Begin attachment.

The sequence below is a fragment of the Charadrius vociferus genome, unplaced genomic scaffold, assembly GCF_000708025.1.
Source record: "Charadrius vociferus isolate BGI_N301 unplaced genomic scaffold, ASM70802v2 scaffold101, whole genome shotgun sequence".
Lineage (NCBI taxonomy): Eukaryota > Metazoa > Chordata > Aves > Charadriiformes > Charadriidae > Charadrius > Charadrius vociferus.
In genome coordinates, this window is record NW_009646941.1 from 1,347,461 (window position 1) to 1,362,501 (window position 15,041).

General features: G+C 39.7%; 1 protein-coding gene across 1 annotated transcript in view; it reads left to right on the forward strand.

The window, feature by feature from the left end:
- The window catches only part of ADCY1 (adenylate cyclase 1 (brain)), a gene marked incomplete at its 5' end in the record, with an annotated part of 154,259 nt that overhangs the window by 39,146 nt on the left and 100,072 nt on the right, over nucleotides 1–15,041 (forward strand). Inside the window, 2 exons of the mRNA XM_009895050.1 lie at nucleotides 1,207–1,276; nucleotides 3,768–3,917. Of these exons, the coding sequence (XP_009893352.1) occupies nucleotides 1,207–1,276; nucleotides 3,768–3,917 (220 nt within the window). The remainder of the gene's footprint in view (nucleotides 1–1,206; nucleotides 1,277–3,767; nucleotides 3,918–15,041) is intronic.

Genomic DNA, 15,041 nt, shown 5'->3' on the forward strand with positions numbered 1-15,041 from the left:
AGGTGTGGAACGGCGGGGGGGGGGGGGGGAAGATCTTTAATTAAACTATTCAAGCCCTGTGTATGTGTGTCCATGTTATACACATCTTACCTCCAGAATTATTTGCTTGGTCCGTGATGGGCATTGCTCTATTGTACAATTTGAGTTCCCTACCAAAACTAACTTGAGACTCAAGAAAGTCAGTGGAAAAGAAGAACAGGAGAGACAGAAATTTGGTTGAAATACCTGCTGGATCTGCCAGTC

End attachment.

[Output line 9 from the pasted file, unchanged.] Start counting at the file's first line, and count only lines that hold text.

AGGTGTGGAACGGCGGGGGGGGGGGGGGGAAGATCTTTAATTAAACTATTCAAGCCCTGTGTATGTGTGTCCATGTTATACACATCTTACCTCCAGAATTATTTGCTTGGTCCGTGATGGGCATTGCTCTATTGTACAATTTGAGTTCCCTACCAAAACTAACTTGAGACTCAAGAAAGTCAGTGGAAAAGAAGAACAGGAGAGACAGAAATTTGGTTGAAATACCTGCTGGATCTGCCAGTC